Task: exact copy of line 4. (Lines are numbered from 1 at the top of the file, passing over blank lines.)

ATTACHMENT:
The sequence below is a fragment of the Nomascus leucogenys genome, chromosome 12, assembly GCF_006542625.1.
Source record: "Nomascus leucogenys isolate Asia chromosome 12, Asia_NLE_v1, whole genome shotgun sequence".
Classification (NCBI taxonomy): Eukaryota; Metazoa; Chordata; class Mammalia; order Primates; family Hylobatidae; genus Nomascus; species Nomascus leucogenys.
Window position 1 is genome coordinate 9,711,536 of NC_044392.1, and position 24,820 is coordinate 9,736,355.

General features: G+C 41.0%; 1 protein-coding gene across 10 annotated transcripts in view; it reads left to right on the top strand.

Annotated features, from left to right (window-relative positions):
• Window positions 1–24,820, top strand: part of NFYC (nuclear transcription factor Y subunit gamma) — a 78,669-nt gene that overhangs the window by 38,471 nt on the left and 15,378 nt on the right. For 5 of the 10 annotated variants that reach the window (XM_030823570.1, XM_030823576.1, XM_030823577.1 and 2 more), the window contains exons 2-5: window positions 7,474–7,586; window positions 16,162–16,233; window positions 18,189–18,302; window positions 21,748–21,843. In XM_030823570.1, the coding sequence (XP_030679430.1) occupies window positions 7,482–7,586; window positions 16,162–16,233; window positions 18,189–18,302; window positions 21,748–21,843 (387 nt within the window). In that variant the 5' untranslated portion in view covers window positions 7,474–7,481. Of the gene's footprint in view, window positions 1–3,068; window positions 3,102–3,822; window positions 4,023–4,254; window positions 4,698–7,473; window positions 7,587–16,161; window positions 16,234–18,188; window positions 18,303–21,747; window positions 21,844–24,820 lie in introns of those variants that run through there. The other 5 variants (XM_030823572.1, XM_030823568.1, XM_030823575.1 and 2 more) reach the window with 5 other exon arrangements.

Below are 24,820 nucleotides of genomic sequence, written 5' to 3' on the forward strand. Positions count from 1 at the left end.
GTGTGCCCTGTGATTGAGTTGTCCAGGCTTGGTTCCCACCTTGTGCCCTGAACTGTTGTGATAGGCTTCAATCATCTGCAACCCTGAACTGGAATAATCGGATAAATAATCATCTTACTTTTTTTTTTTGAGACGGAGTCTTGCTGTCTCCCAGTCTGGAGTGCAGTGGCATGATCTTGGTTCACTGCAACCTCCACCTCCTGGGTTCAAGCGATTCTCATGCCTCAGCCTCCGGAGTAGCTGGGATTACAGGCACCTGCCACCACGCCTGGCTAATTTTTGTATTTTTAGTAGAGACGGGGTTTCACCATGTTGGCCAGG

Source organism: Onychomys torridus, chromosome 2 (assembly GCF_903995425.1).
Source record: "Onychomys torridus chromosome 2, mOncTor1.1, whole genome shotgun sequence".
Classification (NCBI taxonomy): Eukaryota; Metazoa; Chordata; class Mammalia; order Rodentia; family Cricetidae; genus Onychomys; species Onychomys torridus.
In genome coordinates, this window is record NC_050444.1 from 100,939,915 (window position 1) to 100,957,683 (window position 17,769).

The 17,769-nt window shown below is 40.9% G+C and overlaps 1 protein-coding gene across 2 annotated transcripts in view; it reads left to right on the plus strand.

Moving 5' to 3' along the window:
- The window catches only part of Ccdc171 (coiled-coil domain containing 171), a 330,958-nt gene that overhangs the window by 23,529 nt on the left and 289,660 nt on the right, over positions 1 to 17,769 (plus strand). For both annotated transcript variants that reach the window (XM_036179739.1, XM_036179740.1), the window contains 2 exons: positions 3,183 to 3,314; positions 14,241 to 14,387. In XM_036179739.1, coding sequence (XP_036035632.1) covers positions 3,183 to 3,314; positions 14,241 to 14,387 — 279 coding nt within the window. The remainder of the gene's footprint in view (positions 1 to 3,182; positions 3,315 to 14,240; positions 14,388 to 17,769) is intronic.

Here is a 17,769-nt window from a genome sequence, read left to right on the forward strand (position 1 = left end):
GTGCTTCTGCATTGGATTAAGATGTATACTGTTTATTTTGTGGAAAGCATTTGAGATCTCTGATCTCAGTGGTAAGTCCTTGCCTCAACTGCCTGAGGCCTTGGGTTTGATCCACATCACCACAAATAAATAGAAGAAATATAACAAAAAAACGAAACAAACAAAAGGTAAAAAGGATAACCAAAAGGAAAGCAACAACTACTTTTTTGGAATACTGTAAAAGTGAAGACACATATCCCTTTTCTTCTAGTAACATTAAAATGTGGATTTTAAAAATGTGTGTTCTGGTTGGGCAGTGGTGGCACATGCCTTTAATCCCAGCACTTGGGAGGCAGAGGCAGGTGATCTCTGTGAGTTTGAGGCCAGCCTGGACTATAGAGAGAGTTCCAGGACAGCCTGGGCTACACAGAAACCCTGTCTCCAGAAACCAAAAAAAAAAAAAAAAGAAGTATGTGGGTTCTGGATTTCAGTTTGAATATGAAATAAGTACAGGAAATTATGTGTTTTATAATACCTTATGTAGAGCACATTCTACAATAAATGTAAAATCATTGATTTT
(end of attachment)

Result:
Window position 1 is genome coordinate 9,711,536 of NC_044392.1, and position 24,820 is coordinate 9,736,355.